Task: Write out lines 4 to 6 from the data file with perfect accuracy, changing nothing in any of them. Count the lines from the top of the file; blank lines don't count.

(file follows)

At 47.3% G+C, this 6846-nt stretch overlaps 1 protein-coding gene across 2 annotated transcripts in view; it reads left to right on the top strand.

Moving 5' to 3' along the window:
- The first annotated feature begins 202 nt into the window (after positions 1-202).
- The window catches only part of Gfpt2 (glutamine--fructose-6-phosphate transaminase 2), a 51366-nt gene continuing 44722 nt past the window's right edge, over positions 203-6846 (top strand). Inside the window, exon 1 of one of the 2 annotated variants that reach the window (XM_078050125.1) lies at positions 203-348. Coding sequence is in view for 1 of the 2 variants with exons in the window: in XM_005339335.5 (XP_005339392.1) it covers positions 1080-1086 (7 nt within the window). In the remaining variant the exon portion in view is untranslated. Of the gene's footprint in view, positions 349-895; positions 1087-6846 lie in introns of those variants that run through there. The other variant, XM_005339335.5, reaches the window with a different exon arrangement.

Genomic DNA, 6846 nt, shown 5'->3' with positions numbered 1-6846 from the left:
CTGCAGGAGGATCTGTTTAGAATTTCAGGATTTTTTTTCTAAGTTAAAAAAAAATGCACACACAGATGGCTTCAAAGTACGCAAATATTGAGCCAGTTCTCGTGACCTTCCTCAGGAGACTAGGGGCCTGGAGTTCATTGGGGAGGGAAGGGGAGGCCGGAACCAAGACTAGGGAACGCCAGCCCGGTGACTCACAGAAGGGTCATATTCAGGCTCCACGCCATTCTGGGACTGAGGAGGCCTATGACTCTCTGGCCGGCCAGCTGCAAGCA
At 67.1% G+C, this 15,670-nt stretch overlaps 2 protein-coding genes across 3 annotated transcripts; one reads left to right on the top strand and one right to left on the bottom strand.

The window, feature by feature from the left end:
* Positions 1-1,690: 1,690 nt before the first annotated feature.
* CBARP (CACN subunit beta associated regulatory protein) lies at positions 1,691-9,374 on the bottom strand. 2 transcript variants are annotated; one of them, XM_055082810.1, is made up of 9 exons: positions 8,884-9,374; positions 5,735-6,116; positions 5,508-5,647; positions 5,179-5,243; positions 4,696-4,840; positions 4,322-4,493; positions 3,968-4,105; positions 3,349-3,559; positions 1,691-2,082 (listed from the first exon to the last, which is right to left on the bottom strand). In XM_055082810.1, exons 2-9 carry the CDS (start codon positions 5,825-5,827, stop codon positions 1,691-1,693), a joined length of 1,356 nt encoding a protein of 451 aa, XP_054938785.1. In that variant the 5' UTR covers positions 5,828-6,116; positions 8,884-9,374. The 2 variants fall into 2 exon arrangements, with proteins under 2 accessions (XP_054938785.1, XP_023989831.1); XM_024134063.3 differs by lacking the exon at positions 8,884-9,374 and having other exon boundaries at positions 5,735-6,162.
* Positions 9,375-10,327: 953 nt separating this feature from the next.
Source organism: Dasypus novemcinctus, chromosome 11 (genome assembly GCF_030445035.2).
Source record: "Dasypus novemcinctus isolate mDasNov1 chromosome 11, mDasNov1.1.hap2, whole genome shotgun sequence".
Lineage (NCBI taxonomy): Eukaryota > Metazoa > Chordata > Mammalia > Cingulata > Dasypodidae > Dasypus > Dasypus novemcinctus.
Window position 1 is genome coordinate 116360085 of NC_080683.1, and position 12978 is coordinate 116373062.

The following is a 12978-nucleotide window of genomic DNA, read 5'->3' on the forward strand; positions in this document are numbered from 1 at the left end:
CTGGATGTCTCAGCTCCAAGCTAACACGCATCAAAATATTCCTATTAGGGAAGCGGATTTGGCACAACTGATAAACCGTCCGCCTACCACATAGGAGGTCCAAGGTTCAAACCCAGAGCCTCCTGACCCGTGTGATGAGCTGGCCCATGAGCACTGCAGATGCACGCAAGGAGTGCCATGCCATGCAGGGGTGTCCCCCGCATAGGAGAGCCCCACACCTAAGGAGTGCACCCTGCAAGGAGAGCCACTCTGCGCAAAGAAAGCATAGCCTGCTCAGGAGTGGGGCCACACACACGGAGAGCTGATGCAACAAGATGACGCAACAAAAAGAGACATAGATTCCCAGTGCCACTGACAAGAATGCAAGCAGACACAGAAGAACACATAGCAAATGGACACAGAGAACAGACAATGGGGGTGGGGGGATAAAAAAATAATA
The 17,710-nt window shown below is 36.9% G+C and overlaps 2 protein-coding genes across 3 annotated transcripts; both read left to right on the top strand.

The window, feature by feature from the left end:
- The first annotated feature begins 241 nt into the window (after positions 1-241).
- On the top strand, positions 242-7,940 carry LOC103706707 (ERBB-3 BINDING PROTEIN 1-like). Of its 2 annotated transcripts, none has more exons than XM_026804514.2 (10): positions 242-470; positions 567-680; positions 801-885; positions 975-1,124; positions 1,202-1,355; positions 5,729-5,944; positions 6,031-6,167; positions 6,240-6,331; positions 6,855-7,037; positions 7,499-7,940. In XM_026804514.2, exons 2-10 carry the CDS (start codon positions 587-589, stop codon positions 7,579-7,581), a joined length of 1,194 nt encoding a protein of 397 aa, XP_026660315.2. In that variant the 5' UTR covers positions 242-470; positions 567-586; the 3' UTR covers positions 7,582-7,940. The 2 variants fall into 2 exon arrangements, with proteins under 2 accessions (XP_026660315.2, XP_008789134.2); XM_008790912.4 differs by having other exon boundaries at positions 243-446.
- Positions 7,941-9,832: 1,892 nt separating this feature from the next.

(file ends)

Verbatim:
- The window catches only part of Gfpt2 (glutamine--fructose-6-phosphate transaminase 2), a 51366-nt gene continuing 44722 nt past the window's right edge, over positions 203-6846 (top strand). Inside the window, exon 1 of one of the 2 annotated variants that reach the window (XM_078050125.1) lies at positions 203-348. Coding sequence is in view for 1 of the 2 variants with exons in the window: in XM_005339335.5 (XP_005339392.1) it covers positions 1080-1086 (7 nt within the window). In the remaining variant the exon portion in view is untranslated. Of the gene's footprint in view, positions 349-895; positions 1087-6846 lie in introns of those variants that run through there. The other variant, XM_005339335.5, reaches the window with a different exon arrangement.

Genomic DNA, 6846 nt, shown 5'->3' with positions numbered 1-6846 from the left:
CTGCAGGAGGATCTGTTTAGAATTTCAGGATTTTTTTTCTAAGTTAAAAAAAAATGCACACACAGATGGCTTCAAAGTACGCAAATATTGAGCCAGTTCTCGTGACCTTCCTCAGGAGACTAGGGGCCTGGAGTTCATTGGGGAGGGAAGGGGAGGCCGGAACCAAGACTAGGGAACGCCAGCCCGGTGACTCACAGAAGGGTCATATTCAGGCTCCACGCCATTCTGGGACTGAGGAGGCCTATGACTCTCTGGCCGGCCAGCTGCAAGCA